Where will the biggest cyber security risks come from in 2014? Which new threats are businesses likely to face, and which vulnerabilities are most likely to be exploited by unscrupulous hackers? Well, according to security behemoth, McAfee, the major threat will come from ransomware – a type of malicious software that can be installed on mobile and BYO devices. The problem, McAfee argues, will only become more pronounced as the popularity of virtual currencies increases. McAfee also believes that there will be an escalation in the number of sophisticated cyber-attacks on the vulnerabilities of data centres and social media platforms like Twitter and Facebook. Its advice to business and enterprise is simple: act quickly and take the necessary security precautions whilst the going is still good.
According to Vincent Weafer, senior vice president of McAfee Labs, organised and sophisticated cyber-criminality is here to stay:
“With target audiences so large, financing mechanisms so convenient and cyber-talent so accessible, robust innovation in criminal technology and tactics will continue its surge forward in 2014.”
McAfee’s 5 threats for 2014
Malicious software will continue to increase throughout 2014, particularly on Google’s Android platform: instances of malicious software on the platform increased by 33 per cent in the last two quarters of 2013 alone. McAfee also believes hackers are likely to try to exploit app vulnerabilities in the mobile-friendly HTML5, which is growing in popularity due to its rich programming capabilities.
If the experiences of the Liberty Reserve money laundering scandal or the Silk Road illicit trading platform teach us one thing, it’s that Bitcoin and other virtual currencies sometimes prove a hub for illegal activity. The reason would appear to be that their anonymity makes them irresistible to criminals and more susceptible to ransomware, as the recent Crytolocker threat demonstrated. Ransomware will effectively hold a device hostage with crippling software until the user pays a ransom. It’s not a new threat per se, but McAfee believes it’s becoming an increasingly serious problem given the increase in virtual currency trading:
“With businesses and consumers continuing their shift to mobile, we expect to see ransomware aimed at mobile devices,” McAfee says.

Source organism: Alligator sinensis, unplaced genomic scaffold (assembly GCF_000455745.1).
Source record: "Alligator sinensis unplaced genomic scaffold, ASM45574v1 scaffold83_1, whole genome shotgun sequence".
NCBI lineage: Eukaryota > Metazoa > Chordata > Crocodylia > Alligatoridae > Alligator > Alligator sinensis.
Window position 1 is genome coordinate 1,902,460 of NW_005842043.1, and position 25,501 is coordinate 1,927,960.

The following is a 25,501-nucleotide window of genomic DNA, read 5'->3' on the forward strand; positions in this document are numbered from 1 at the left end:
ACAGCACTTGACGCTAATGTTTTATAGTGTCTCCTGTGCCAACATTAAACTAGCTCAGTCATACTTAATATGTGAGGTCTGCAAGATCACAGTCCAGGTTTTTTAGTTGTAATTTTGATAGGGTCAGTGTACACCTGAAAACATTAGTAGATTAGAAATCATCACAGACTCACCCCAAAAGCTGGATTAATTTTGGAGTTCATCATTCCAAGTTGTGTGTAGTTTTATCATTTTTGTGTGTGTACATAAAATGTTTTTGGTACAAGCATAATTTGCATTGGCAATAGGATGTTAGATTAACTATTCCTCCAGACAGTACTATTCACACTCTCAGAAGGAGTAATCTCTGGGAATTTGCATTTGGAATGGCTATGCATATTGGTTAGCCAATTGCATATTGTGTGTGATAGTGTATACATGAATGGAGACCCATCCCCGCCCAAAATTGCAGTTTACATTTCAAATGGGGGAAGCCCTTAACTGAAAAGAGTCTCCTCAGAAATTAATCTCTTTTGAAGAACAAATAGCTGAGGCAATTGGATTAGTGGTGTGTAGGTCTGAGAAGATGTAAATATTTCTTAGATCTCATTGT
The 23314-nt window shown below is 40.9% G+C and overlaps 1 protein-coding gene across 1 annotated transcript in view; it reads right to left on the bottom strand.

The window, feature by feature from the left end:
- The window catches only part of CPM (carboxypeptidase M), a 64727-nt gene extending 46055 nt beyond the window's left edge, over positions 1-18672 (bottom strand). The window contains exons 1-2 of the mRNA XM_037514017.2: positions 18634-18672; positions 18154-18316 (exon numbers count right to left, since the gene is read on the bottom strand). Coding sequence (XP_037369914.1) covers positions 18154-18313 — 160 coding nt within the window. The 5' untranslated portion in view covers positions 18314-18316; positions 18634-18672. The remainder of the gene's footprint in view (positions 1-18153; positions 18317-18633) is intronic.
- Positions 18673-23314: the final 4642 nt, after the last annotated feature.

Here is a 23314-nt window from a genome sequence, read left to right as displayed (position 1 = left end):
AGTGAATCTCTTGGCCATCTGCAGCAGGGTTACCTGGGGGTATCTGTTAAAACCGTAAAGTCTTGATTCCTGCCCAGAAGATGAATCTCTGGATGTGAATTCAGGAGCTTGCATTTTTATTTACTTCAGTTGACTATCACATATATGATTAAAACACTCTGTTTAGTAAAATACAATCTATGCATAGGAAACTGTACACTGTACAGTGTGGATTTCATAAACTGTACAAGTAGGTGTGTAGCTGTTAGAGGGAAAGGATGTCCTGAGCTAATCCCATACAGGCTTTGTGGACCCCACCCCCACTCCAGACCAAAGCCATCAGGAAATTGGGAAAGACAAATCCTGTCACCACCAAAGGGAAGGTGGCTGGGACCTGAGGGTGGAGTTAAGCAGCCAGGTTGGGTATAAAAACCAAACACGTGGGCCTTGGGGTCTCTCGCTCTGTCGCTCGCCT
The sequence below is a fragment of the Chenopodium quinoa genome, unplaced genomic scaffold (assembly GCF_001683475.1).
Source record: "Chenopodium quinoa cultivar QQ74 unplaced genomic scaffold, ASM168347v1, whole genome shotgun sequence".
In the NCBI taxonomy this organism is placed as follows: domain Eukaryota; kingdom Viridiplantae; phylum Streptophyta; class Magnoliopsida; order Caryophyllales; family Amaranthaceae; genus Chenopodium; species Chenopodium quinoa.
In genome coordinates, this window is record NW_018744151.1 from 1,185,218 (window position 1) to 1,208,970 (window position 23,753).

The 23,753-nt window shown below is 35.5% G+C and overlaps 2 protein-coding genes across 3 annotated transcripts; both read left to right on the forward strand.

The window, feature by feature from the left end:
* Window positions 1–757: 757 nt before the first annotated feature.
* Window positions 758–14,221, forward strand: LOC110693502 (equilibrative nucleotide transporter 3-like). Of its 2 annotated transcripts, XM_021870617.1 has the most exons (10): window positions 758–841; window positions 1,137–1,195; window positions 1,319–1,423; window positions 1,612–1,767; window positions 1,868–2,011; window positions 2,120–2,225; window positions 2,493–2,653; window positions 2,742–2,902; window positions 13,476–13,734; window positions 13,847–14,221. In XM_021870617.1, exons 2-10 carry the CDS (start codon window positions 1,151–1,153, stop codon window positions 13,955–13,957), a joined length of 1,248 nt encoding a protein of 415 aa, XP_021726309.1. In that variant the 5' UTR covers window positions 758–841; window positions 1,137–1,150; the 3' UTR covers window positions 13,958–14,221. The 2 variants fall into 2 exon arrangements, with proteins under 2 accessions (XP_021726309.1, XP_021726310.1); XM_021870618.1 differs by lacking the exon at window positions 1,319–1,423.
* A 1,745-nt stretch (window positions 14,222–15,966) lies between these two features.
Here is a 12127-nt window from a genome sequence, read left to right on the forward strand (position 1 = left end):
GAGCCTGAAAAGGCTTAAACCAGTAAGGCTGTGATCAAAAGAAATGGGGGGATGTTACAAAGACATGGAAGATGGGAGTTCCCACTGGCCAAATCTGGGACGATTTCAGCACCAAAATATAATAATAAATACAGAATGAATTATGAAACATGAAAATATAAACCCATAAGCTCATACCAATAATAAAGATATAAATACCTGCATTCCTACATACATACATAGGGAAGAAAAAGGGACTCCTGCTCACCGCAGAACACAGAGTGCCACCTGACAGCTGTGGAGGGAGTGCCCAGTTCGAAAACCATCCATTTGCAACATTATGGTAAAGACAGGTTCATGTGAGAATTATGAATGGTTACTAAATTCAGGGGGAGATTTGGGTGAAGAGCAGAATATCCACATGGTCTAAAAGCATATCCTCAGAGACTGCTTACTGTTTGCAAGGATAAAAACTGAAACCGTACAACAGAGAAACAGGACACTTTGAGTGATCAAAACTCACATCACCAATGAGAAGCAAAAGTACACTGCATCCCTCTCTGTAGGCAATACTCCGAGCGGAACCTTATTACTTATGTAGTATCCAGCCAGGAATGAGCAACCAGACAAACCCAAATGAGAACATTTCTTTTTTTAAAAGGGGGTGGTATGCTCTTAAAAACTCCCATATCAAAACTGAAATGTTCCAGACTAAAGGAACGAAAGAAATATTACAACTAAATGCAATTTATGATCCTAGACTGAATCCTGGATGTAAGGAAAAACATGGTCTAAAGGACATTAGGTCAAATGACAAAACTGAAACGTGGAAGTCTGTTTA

Sophisticated security attacks
For a number of years ‘regular’ street gangs have been diversifying into white-collar crime and cyber warfare. In 2014 McAfee believes there will be even broader adoption of advanced evasion techniques used by gangs and state actors against unprotected devices. One of the more worrying cyber threats is the so-called sandbox-aware attacks. These cyber-attacks won’t fully deploy unless they believe they are running directly on an unprotected device, and return-orientated programming attacks that turn otherwise legitimate apps into malicious tools. Users can also anticipate self-deleting malware that covers its tracks. McAfee believes the most alarming threat is the anticipated increase in advanced attacks on industrial control systems targeting public and private infrastructure. Any attack on critical infrastructure induces fear among security authorities as it has the potential to cause widespread damage.
2013 will probably go down as the year in which social networking sites like Facebook and Twitter became a tool for cyber-crime. Countless Twitter pump-and-dump investing schemes and fake Facebook profiles were created to deploy malicious links and steal personal user data. In 2014 McAfee is expecting to see more attacks which manipulate social platform features to capture passwords as well as personal and location data about users and their contacts. This information, obtained using so-called ‘reconnaissance attacks’ either directly or through third parties, can then be used to deploy advertising schemes or to facilitate virtual or real-world crimes:
“The activity in mobile and social is representative of an increasing ‘black hat’ focus on the fastest growing and most digitally active consumer audiences, in which personal information is almost as attractive as banking passwords,” Weafer maintains.
Cloud and Big Data
In 2014, McAfee believes security vulnerabilities related to the cloud will continue to escalate, leaving data centres, and the companies reliant on their services, at risk. The could pose a particular problem for small businesses, particularly those that purchase cloud-based services without double checking that their user agreements with their cloud providers address security risks:
“Cyber-criminals will look for more ways to exploit the ubiquitous hypervisors found in all data centres,” McAfee argues.
This will require security vendors in 2014 to adopt big data analytics tools to enable them to better and more quickly identity stealthy and advanced persistent threats.
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